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  • 05 of 10

    Repeat Process Until You have Required Amount of Ropes

    A collection of fondant ropes
    Used with permission from Michelle Anderson

    Continue to pinch off small balls of fondant and create ropes until you have the required number for the width of your knitted design element.

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  • 06 of 10

    Glue Two of the Ropes Together

    Two glued together fondant ropes
    Used with permission from Michelle Anderson

    Select two ropes and use a paintbrush to brush a little edible glue onto the edge of one of the ropes. Press the second rope firmly again the glue covered section and let pieces dry slightly to connect them. Take a sharp paring knife and make small diagonal cuts down the entire length of one of the ropes. Then repeat this pattern of cuts on the second fondant rope lining them up in a "V" at the point where they are glued together.

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  • 07 of 10

    Repeat with Remaining Ropes

    A set of glued together fondant ropes
    Used with permission from Michelle Anderson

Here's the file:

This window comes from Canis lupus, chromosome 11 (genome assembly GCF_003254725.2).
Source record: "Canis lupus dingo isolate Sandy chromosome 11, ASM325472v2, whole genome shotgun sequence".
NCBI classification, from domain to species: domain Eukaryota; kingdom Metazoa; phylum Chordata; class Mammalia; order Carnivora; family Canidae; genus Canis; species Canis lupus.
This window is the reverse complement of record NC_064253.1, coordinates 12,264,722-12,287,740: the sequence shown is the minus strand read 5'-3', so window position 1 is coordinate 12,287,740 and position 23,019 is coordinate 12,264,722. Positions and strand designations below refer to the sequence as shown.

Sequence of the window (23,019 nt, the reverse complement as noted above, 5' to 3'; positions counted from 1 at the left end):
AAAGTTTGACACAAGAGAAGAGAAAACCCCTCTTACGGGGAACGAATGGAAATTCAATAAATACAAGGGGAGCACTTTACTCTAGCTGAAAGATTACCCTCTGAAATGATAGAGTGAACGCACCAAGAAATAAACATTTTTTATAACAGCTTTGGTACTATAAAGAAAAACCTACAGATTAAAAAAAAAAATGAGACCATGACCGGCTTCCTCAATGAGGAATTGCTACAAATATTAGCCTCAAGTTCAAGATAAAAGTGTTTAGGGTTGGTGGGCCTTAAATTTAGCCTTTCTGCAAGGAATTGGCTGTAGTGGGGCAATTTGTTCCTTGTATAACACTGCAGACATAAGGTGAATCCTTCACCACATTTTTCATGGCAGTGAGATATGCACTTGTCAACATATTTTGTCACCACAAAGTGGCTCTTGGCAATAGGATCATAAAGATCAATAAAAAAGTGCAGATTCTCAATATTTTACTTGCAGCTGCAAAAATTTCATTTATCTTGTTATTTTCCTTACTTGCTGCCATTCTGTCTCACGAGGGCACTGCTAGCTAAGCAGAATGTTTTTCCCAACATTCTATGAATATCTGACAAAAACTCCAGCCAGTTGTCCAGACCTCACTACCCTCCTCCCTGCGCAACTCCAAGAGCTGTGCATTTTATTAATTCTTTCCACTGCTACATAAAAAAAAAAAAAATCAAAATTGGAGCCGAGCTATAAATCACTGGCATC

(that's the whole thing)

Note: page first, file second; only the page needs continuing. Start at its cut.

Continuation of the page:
Glue another rope to the edge of the other two and repeat the diagonal slashed similar to the first rope, so you have a zigzag pattern. Add the other ropes and repeat "V" pattern down the entire length of each pair until you have the required width.

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  • 08 of 10

    Make Loops and Trailing Yarn

    Fondant ropes with loops and trailing yarns
    Used with permission from Michelle Anderson

    Use your extruder to make enough ropes to make the loops of "yarn" that go over your knitting needles and a long piece of trailing off the needles.

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  • 09 of 10

    Insert Needles into Loops

    Cut and arranged portions of looped fondant rope
    Used with permission from Michelle Anderson

    Take your paring knife and cut fondant ropes into lengths that can be made into loops of "yarn" over the needles or dowels. Simply measure the correct length and then cut at least as many pieces as there are original ropes in the pattern. Lay one of the needles or dowels down and then loop the fondant over it pinching the two ends to secure the loop. Make the other loops and push them down the dowel or needle, so they are side by side.

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  • 10 of 10

    Finish Knitted Fondant

    Fondant rope in the process of being knit
    Used with permission from Michelle Anderson

    Take your knitting needle with the loops and place it lined up with your knitted fondant piece. Use a little edible glue to secure the pinched loop ends to the other fondant section. Then add the other needle to the pattern and drape a length of fondant rope around and under the needle to create the trailing yarn look. You can very lightly dust the patterned part of the piece with luster dust to highlight the knitted pattern on the ropes.